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Is Georgetown University ‘Catholic enough’?

A sign in front of Healy Hall welcomes prospective students to Georgetown University in April  2014 .                  (Photo by Katherine Frey/The Washington Post)

William Peter Blatty, the famous author of “The Exorcist,” a graduate of Georgetown University, and a doctrinaire Catholic, submitted a petition to the Vatican last year asking church officials to strip his alma mater of  the labels Catholic and Jesuit because, it says, neither the faculty nor the student body are, in fact, Catholic enough.

My colleague Michelle Boorstein wrote in this story that the Vatican has responded. She wrote:

In a letter dated April 4, Archbishop Angelo Zani, secretary of the Vatican’s Congregation for Catholic Education, said the case could not be handled in the way Blatty had asked, because Blatty himself had not “suffered an objective change” at the hands of Georgetown.
However, the letter, first reported by the National Catholic Register, also said this: “Your communications to this Dicastery in the matter of Georgetown University . . . constitute a well-founded complaint,” Zani wrote. “Our Congregation is taking the issue seriously, and is cooperating with the Society of Jesus in this regard.”

There is precedent. The Register notes that in 2012,  then-Pope Benedict XVI stripped a university in Peru, formally known as the Pontifical Catholic University of Peru, of the titles “Catholic” and “pontifical.”

What did Georgetown do to incite such a petition?

According to the Register:

[O]ver the past decade, the university has drawn sharp criticism for a number of high-profile actions that raise questions about its adherence to Catholic teaching.
In recent years, it has opened a LGBTQ (lesbian, gay, bisexual, transgender and questioning) resource center and hosts an annual “Lavender” graduation ceremony.
In 2012, Kathleen Sebelius, then the Obama administration’s secretary for Health and Human Services, was invited to speak at a graduation event after she approved the contraception mandate, condemned by the U.S. bishops as an unprecedented threat to religious freedom.

So is Georgetown “Catholic enough?” Here are some of the responses to Boorstein’s story:

5/13/2014 6:51 PM EST
Who gets to decide what is ‘catholic enough’? It seems to me that if your faith is so weak it cannot stand up to other opinions, ideas or discussions……………. then it’s YOUR faith that is the issue and not whether Georgetown is catholic enough.
BluDog Ex-Dem
12:16 AM EST
Catholicism is a faith rooted in communion with Christ, who established the Eucharistic meal (Mass) and selected the 12 apostles, set Peter as his rock, and told him & them feed His flock, share the Gospel (red letter and whole life), and to bind and loose. It’s important to be in communion with Rome (in actual teaching, not mischaracterizations in Time or Newsweek or the Post)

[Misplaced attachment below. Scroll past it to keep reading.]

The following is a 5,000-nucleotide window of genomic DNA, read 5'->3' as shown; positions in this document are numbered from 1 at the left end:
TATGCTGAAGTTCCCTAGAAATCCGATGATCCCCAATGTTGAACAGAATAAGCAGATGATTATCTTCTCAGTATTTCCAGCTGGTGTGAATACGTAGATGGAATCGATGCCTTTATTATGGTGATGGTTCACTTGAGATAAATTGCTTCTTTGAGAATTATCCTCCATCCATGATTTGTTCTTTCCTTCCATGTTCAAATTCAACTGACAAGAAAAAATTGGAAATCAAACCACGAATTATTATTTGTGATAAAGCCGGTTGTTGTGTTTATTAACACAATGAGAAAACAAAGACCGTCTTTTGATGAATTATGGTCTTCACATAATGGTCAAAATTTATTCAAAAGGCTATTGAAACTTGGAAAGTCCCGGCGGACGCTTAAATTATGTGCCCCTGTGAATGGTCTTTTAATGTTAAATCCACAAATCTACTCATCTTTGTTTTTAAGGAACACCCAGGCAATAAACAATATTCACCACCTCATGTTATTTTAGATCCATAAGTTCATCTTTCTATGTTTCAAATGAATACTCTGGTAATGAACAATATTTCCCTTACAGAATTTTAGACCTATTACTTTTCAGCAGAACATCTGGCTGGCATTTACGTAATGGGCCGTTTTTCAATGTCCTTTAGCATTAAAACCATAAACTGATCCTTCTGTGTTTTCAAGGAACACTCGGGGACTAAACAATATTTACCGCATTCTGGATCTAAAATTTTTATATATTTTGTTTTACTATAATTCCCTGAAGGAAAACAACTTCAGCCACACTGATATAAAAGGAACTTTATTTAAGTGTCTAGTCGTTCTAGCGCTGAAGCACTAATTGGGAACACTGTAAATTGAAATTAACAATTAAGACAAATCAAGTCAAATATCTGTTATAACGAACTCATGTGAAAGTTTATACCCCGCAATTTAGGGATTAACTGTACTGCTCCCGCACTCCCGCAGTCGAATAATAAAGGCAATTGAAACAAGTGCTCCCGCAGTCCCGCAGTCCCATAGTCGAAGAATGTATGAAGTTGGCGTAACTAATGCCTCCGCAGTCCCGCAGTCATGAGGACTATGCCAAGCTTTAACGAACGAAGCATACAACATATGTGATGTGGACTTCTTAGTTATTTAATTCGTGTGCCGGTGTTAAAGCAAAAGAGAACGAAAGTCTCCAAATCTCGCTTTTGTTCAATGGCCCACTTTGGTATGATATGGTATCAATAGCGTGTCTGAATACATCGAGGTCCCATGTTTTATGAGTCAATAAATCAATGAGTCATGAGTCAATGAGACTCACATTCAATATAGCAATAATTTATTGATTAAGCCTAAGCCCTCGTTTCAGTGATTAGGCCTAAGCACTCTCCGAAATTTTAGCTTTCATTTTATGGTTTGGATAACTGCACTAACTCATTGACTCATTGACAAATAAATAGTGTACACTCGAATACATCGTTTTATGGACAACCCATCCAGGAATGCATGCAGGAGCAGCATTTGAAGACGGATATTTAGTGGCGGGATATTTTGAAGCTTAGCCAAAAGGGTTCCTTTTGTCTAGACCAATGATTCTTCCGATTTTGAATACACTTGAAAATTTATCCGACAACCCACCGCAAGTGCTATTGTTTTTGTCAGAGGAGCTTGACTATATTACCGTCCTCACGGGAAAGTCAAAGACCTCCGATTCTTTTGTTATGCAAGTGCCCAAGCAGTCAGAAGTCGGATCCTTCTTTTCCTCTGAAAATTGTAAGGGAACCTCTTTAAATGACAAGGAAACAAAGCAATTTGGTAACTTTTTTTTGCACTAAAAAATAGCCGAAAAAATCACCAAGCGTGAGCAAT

5/13/2014 5:32 PM EST [Edited]
One of the wonderful things about Georgetown is the commitment to interreligious dialogue and the presence of students, faculty, and staff who are from all religions traditions — and from no religious tradition. The school has its own Imam, Rabbi, Protestant chaplains in addition to the Jesuit priests. You can see non-Catholic students observing the Mass of the Holy Spirit in the Fall, and Christian students participation in Seder or attending Muslim prayers or discussion. People LEARN about religion if they want at Georgetown. They talk about how serving others has affected them. Some of the most wonderful young people in America go to Georgetown, and no I am not a paid shill or a member of the communication staff.
Blatty misses the point of how and why Georgetown was founded, what Patrick Healey intended, and what he built. I find it interesting that Blatty made a fortune on the school and now thinks he should be able to obliterate it. He insults all of the campus ministry staff through his actions and intentions.
5/13/2014 4:59 PM EST
I don’t get why so many people are upset that someone would want a school to actually reflect the religion they purport to be affiliated with. If a school clearly isn’t religious don’t claim a religious title, it’s as simple as that.


5/13/2014 5:09 PM EST
It’s not the religion per se that is at issue, it is a particularly conservative, restricted, and narrow view of that religion that these people are pushing. Why not just bring back the Inquisition and be done with it? By the way, I am a Georgetown graduate.
Ken Shabby
5/13/2014 4:47 PM EST
Uh, does the Vatican know that Blatty has been married four times?